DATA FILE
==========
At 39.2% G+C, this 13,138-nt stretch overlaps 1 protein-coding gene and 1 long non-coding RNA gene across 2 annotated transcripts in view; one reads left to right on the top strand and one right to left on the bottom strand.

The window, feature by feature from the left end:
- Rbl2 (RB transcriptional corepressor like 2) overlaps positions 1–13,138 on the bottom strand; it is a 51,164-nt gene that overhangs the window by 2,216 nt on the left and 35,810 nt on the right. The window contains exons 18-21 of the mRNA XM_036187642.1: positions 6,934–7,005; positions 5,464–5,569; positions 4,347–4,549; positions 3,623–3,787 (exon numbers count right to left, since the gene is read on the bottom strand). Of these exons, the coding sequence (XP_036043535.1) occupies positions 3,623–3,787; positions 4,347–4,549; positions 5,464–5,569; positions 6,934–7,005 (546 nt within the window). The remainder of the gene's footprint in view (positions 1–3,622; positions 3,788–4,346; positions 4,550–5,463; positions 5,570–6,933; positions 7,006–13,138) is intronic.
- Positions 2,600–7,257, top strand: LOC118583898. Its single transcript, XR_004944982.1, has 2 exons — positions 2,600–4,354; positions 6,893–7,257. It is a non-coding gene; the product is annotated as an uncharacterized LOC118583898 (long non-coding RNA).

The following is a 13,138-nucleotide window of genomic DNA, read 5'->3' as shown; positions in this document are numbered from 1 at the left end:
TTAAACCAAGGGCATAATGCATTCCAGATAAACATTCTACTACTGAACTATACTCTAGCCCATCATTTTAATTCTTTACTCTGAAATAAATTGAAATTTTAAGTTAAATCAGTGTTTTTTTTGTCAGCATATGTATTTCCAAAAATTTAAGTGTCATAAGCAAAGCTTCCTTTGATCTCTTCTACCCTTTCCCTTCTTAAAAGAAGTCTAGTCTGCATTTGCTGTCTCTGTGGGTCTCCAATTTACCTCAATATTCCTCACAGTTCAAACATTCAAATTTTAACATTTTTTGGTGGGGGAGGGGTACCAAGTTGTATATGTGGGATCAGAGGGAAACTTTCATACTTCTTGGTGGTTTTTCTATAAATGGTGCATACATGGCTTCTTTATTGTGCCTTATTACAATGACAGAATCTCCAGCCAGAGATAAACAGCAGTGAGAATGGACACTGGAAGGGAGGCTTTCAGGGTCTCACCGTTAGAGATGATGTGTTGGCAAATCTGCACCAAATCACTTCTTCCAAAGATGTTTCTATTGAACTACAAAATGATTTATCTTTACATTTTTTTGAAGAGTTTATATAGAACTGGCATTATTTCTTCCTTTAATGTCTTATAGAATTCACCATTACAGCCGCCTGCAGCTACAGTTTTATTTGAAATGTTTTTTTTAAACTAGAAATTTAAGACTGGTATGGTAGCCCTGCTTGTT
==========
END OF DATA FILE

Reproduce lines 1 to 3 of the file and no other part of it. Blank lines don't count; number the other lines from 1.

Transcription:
At 39.2% G+C, this 13,138-nt stretch overlaps 1 protein-coding gene and 1 long non-coding RNA gene across 2 annotated transcripts in view; one reads left to right on the top strand and one right to left on the bottom strand.

The window, feature by feature from the left end:
- Rbl2 (RB transcriptional corepressor like 2) overlaps positions 1–13,138 on the bottom strand; it is a 51,164-nt gene that overhangs the window by 2,216 nt on the left and 35,810 nt on the right. The window contains exons 18-21 of the mRNA XM_036187642.1: positions 6,934–7,005; positions 5,464–5,569; positions 4,347–4,549; positions 3,623–3,787 (exon numbers count right to left, since the gene is read on the bottom strand). Of these exons, the coding sequence (XP_036043535.1) occupies positions 3,623–3,787; positions 4,347–4,549; positions 5,464–5,569; positions 6,934–7,005 (546 nt within the window). The remainder of the gene's footprint in view (positions 1–3,622; positions 3,788–4,346; positions 4,550–5,463; positions 5,570–6,933; positions 7,006–13,138) is intronic.